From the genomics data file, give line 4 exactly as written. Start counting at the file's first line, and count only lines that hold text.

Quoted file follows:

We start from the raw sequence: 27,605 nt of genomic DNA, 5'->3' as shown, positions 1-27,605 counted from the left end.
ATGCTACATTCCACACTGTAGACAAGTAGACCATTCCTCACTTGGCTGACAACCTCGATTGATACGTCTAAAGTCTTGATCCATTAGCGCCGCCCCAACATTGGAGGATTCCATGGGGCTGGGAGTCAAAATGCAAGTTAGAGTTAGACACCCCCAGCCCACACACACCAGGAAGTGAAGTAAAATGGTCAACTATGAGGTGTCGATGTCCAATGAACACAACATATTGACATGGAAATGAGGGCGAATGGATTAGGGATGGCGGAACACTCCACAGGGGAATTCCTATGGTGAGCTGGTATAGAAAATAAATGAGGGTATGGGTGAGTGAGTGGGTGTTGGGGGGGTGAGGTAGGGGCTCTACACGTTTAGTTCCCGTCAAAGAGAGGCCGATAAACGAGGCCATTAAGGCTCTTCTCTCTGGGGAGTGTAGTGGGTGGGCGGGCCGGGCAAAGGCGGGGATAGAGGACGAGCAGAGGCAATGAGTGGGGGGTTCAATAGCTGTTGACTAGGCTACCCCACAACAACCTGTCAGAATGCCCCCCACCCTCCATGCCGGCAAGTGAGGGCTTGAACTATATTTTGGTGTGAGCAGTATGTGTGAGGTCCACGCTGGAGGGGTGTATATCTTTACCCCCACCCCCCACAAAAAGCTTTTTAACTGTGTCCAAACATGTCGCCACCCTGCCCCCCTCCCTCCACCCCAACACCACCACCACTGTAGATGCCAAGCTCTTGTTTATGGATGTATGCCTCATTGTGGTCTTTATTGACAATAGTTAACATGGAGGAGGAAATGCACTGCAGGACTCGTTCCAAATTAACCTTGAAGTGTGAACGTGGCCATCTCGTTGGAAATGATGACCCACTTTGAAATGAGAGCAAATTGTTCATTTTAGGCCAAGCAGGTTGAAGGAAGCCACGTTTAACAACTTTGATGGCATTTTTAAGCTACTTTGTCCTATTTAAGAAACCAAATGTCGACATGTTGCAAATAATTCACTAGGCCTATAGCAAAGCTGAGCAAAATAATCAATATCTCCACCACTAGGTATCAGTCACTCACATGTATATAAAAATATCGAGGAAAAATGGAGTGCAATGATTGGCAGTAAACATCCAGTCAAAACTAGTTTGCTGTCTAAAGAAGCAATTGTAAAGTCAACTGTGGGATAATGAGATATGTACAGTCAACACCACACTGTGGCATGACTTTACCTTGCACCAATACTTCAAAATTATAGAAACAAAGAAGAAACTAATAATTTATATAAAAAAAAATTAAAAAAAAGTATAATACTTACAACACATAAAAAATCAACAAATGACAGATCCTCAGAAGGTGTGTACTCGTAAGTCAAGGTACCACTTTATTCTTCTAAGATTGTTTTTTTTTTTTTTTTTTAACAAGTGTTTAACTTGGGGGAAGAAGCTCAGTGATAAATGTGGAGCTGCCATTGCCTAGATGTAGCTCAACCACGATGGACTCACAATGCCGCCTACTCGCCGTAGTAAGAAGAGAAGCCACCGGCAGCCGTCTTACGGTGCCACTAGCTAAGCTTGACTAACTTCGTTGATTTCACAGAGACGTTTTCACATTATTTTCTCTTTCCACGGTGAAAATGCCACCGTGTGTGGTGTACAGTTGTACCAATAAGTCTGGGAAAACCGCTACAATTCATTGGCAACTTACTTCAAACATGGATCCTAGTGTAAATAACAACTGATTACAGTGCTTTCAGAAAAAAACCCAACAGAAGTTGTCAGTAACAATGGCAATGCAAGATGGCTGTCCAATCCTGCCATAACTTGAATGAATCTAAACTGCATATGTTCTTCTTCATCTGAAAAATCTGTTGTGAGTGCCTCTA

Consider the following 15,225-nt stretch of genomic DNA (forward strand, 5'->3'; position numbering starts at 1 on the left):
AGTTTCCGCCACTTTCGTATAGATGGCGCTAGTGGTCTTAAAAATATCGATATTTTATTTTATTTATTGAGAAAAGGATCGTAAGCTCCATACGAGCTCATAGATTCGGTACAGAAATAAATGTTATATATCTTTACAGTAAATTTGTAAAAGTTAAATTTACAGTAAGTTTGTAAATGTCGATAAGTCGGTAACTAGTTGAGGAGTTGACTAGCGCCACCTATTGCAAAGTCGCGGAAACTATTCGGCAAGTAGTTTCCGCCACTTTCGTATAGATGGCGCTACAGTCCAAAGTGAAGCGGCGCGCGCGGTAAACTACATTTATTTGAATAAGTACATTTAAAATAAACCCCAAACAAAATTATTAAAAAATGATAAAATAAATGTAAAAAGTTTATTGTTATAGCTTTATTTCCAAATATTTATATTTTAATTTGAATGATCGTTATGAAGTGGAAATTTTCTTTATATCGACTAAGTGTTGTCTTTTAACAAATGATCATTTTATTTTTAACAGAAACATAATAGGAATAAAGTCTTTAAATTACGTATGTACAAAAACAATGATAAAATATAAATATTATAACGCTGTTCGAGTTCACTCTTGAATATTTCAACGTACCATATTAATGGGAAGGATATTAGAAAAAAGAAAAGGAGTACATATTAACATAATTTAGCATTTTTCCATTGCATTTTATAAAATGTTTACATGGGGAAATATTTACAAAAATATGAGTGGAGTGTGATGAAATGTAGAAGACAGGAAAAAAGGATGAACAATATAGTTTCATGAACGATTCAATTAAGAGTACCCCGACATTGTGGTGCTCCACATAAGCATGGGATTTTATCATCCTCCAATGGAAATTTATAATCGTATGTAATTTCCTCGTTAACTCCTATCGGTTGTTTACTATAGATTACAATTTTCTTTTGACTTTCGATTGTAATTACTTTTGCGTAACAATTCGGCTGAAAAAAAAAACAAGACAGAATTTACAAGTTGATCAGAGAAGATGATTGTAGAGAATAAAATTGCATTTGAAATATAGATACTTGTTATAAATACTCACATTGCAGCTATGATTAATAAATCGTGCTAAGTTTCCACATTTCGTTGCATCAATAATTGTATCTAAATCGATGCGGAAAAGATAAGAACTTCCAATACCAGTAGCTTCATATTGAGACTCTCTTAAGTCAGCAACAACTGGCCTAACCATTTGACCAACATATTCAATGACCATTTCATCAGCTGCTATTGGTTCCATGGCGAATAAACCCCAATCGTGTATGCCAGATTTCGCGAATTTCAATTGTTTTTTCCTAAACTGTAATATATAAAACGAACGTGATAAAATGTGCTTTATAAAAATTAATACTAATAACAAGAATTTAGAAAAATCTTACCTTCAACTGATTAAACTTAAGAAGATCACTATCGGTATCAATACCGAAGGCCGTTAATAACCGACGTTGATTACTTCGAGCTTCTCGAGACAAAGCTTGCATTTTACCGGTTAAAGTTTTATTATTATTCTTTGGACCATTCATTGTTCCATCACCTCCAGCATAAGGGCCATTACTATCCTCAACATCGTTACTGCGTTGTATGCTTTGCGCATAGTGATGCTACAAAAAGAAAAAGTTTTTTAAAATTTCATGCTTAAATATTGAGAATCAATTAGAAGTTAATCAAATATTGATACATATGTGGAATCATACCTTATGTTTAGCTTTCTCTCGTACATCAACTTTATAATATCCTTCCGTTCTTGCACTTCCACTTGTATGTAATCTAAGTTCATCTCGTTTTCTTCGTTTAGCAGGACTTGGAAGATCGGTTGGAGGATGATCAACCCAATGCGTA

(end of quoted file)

AGTTTCCGCCACTTTCGTATAGATGGCGCTAGTGGTCTTAAAAATATCGATATTTTATTTTATTTATTGAGAAAAGGATCGTAAGCTCCATACGAGCTCATAGATTCGGTACAGAAATAAATGTTATATATCTTTACAGTAAATTTGTAAAAGTTAAATTTACAGTAAGTTTGTAAATGTCGATAAGTCGGTAACTAGTTGAGGAGTTGACTAGCGCCACCTATTGCAAAGTCGCGGAAACTATTCGGCAAGTAGTTTCCGCCACTTTCGTATAGATGGCGCTACAGTCCAAAGTGAAGCGGCGCGCGCGGTAAACTACATTTATTTGAATAAGTACATTTAAAATAAACCCCAAACAAAATTATTAAAAAATGATAAAATAAATGTAAAAAGTTTATTGTTATAGCTTTATTTCCAAATATTTATATTTTAATTTGAATGATCGTTATGAAGTGGAAATTTTCTTTATATCGACTAAGTGTTGTCTTTTAACAAATGATCATTTTATTTTTAACAGAAACATAATAGGAATAAAGTCTTTAAATTACGTATGTACAAAAACAATGATAAAATATAAATATTATAACGCTGTTCGAGTTCACTCTTGAATATTTCAACGTACCATATTAATGGGAAGGATATTAGAAAAAAGAAAAGGAGTACATATTAACATAATTTAGCATTTTTCCATTGCATTTTATAAAATGTTTACATGGGGAAATATTTACAAAAATATGAGTGGAGTGTGATGAAATGTAGAAGACAGGAAAAAAGGATGAACAATATAGTTTCATGAACGATTCAATTAAGAGTACCCCGACATTGTGGTGCTCCACATAAGCATGGGATTTTATCATCCTCCAATGGAAATTTATAATCGTATGTAATTTCCTCGTTAACTCCTATCGGTTGTTTACTATAGATTACAATTTTCTTTTGACTTTCGATTGTAATTACTTTTGCGTAACAATTCGGCTGAAAAAAAAAACAAGACAGAATTTACAAGTTGATCAGAGAAGATGATTGTAGAGAATAAAATTGCATTTGAAATATAGATACTTGTTATAAATACTCACATTGCAGCTATGATTAATAAATCGTGCTAAGTTTCCACATTTCGTTGCATCAATAATTGTATCTAAATCGATGCGGAAAAGATAAGAACTTCCAATACCAGTAGCTTCATATTGAGACTCTCTTAAGTCAGCAACAACTGGCCTAACCATTTGACCAACATATTCAATGACCATTTCATCAGCTGCTATTGGTTCCATGGCGAATAAACCCCAATCGTGTATGCCAGATTTCGCGAATTTCAATTGTTTTTTCCTAAACTGTAATATATAAAACGAACGTGATAAAATGTGCTTTATAAAAATTAATACTAATAACAAGAATTTAGAAAAATCTTACCTTCAACTGATTAAACTTAAGAAGATCACTATCGGTATCAATACCGAAGGCCGTTAATAACCGACGTTGATTACTTCGAGCTTCTCGAGACAAAGCTTGCATTTTACCGGTTAAAGTTTTATTATTATTCTTTGGACCATTCATTGTTCCATCACCTCCAGCATAAGGGCCATTACTATCCTCAACATCGTTACTGCGTTGTATGCTTTGCGCATAGTGATGCTACAAAAAGAAAAAGTTTTTTAAAATTTCATGCTTAAATATTGAGAATCAATTAGAAGTTAATCAAATATTGATACATATGTGGAATCATACCTTATGTTTAGCTTTCTCTCGTACATCAACTTTATAATATCCTTCCGTTCTTGCACTTCCACTTGTATGTAATCTAAGTTCATCTCGTTTTCTTCGTTTAGCAGGACTTGGAAGATCGGTTGGAGGATGATCAACCCAATGCGTA